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PYONGTAEK, South Korea — Camp Humphreys officials are gearing up for a large anti-American demonstration near the base over the holiday weekend and have cautioned U.S. soldiers to steer clear of the protest.

Protest leaders object to plans by the South Korean government to buy farmers’ land to enlarge Camp Humphreys. They say the farmers should be paid more than the government has offered.

Camp Humphreys is a 1,230-acre U.S. Army helicopter base in Pyongtaek’s Anjung-ni section, about 45 miles south of Seoul. It’s also a centerpiece of U.S. plans to consolidate many forces to bases south of the Han River.

A Sunday rally is set to be staged some distance from Camp Humphreys, but officials said they were taking precautions should the marchers close on the installation.

Protest planners have scheduled a two-day “anti-war, pro-peace” festival starting Saturday at the Pyongtaek Sports Complex; the “peace march” is scheduled for Sunday at 10 a.m. Organizers are selling festival tickets for 10,000 won [around $8]. Turnout estimates vary, but planners forecast at least 2,000.

Officials said marchers are expected to proceed to the Dae Chu-ri Elementary School about a block from the camp’s northern perimeter. “We are not expecting any anti-U.S. activity at any of our gates,” Camp Humphreys spokeswoman Susan Barclay said Wednesday. “What we are preparing for is a rally along the northern perimeter.”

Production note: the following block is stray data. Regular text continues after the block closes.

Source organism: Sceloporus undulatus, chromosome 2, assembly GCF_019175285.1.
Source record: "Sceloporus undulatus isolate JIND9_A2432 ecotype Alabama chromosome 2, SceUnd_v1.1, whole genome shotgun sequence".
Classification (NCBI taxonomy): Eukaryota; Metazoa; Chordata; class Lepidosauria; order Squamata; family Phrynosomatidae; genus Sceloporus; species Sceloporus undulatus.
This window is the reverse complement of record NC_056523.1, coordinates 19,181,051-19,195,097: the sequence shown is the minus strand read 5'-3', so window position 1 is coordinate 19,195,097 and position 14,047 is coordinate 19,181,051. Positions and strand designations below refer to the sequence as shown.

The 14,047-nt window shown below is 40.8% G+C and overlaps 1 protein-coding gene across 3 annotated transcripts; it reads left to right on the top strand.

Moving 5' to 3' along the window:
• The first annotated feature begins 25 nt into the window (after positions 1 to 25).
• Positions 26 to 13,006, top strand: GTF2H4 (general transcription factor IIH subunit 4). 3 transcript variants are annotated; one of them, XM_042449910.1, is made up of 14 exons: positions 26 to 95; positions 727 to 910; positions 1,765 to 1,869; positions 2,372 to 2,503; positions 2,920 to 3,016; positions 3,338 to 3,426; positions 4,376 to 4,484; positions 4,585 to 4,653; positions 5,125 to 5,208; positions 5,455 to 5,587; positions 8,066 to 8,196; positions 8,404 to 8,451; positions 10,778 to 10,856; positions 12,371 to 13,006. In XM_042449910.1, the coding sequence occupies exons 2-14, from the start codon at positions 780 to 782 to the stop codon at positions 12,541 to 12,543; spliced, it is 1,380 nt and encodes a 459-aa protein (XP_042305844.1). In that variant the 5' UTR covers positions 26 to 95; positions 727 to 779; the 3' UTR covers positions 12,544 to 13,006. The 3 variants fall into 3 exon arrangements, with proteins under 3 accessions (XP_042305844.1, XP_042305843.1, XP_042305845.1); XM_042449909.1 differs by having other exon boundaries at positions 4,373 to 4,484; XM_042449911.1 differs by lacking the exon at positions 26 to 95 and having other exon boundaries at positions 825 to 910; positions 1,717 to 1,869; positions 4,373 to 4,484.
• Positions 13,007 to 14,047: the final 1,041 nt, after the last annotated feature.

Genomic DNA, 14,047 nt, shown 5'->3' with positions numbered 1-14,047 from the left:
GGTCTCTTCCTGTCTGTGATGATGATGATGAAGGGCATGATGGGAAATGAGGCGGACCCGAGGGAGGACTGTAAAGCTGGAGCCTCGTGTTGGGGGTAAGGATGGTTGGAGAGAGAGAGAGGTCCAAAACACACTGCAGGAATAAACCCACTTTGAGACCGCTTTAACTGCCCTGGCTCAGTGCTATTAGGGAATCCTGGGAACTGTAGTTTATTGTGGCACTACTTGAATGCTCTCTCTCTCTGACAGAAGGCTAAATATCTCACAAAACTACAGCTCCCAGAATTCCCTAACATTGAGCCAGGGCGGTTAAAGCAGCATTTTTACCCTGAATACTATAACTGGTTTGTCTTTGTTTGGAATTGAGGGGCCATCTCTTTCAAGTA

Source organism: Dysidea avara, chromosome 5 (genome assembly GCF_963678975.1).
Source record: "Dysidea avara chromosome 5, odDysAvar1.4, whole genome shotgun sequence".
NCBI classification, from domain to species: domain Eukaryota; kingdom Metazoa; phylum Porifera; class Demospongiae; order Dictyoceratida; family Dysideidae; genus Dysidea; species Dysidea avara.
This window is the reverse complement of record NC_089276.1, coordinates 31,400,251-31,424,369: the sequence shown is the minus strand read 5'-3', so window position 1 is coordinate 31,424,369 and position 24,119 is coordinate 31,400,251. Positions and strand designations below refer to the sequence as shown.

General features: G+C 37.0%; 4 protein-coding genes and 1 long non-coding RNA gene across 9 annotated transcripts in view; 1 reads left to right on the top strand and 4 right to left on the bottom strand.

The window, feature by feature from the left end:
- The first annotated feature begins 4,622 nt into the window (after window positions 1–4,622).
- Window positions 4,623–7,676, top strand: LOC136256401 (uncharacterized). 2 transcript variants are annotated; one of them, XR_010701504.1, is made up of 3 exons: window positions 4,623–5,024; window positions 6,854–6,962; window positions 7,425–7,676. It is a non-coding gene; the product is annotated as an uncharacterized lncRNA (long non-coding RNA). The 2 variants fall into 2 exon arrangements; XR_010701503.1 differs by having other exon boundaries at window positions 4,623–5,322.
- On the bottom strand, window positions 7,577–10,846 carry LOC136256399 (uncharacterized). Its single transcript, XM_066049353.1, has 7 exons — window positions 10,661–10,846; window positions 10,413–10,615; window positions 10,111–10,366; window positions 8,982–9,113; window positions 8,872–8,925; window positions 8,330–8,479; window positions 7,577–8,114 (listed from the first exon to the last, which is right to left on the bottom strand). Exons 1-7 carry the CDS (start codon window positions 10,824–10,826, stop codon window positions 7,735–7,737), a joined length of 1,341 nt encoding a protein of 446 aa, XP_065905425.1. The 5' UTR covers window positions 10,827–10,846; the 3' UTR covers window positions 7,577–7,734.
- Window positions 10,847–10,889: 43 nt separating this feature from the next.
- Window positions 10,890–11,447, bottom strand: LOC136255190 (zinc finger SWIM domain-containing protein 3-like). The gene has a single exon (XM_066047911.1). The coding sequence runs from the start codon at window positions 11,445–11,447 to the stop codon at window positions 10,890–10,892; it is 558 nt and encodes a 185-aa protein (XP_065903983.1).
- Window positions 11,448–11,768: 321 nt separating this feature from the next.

Still, Humphreys officials are taking several precautions, Barclay added.

A “crawler” began airing Tuesday on American Forces Network-Korea television “to notify our personnel of the planned gathering,” she said. “And it asked them to avoid the area and report any unusual activities to the Camp Humphreys officer-in-charge” by calling DSN 753-6111. Also, base units are to take countermeasures if protesters try to enter.

But the Army will rely mainly on a Korean National Police cordon outside the installation perimeter, Barclay said. “We are anticipating that the Korean National Police will reinforce the number of troops that they have. … The KNP is our first line of defense,” she said. “Our personnel would not be involved unless the perimeter were breached.”

Saturday’s events include an anti-war concert and other entertainment, street vendors — selling only peace-related items — and a “turtle marathon” running event with prizes that include “anti-war” T-shirts.

The gradual enlargement of Camp Humphreys is called for under the Land Partnership Plan, a 2002 U.S.-South Korean agreement. The United States is to close many existing U.S. military installations around South Korea but expand certain others — including Camp Humphreys — with additional lands provided by the South Korean government.

A protest sponsor’s Web site states in Korean, “For so many years, the city of Pyongtaek was putting up with the foreigners who came in and took over our lands. At first, it was the Japanese, then it was the Americans. We’ve shared a part of our land with the Americans this long, and now our own government is giving them more of OUR land.

“We’ve suffered enough because of the American presence.”

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